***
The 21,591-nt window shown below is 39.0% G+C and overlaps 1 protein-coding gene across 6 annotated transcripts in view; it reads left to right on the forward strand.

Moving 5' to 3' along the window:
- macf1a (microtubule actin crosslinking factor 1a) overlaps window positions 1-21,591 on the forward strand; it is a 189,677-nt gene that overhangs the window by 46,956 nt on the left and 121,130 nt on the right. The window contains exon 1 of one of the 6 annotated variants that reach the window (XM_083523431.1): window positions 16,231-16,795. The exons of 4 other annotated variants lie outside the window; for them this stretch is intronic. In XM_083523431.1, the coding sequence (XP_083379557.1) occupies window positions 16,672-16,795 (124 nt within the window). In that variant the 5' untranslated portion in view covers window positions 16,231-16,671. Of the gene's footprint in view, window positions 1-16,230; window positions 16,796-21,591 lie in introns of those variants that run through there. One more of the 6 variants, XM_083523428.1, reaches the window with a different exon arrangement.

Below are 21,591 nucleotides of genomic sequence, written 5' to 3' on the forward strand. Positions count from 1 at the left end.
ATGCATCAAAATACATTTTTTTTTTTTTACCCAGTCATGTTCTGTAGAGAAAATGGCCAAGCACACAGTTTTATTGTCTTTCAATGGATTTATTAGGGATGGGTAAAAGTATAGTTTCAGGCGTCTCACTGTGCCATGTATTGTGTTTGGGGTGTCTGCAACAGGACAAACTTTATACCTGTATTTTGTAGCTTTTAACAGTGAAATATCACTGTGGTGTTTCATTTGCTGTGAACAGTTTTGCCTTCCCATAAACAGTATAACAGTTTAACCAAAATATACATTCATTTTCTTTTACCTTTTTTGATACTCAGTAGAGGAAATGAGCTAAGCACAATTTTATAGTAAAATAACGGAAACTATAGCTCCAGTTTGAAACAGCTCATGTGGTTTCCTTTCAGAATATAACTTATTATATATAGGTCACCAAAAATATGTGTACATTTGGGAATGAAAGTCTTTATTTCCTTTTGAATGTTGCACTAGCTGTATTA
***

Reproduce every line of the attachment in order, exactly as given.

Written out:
The 21,591-nt window shown below is 39.0% G+C and overlaps 1 protein-coding gene across 6 annotated transcripts in view; it reads left to right on the forward strand.

Moving 5' to 3' along the window:
- macf1a (microtubule actin crosslinking factor 1a) overlaps window positions 1-21,591 on the forward strand; it is a 189,677-nt gene that overhangs the window by 46,956 nt on the left and 121,130 nt on the right. The window contains exon 1 of one of the 6 annotated variants that reach the window (XM_083523431.1): window positions 16,231-16,795. The exons of 4 other annotated variants lie outside the window; for them this stretch is intronic. In XM_083523431.1, the coding sequence (XP_083379557.1) occupies window positions 16,672-16,795 (124 nt within the window). In that variant the 5' untranslated portion in view covers window positions 16,231-16,671. Of the gene's footprint in view, window positions 1-16,230; window positions 16,796-21,591 lie in introns of those variants that run through there. One more of the 6 variants, XM_083523428.1, reaches the window with a different exon arrangement.

Below are 21,591 nucleotides of genomic sequence, written 5' to 3' on the forward strand. Positions count from 1 at the left end.
ATGCATCAAAATACATTTTTTTTTTTTTACCCAGTCATGTTCTGTAGAGAAAATGGCCAAGCACACAGTTTTATTGTCTTTCAATGGATTTATTAGGGATGGGTAAAAGTATAGTTTCAGGCGTCTCACTGTGCCATGTATTGTGTTTGGGGTGTCTGCAACAGGACAAACTTTATACCTGTATTTTGTAGCTTTTAACAGTGAAATATCACTGTGGTGTTTCATTTGCTGTGAACAGTTTTGCCTTCCCATAAACAGTATAACAGTTTAACCAAAATATACATTCATTTTCTTTTACCTTTTTTGATACTCAGTAGAGGAAATGAGCTAAGCACAATTTTATAGTAAAATAACGGAAACTATAGCTCCAGTTTGAAACAGCTCATGTGGTTTCCTTTCAGAATATAACTTATTATATATAGGTCACCAAAAATATGTGTACATTTGGGAATGAAAGTCTTTATTTCCTTTTGAATGTTGCACTAGCTGTATTA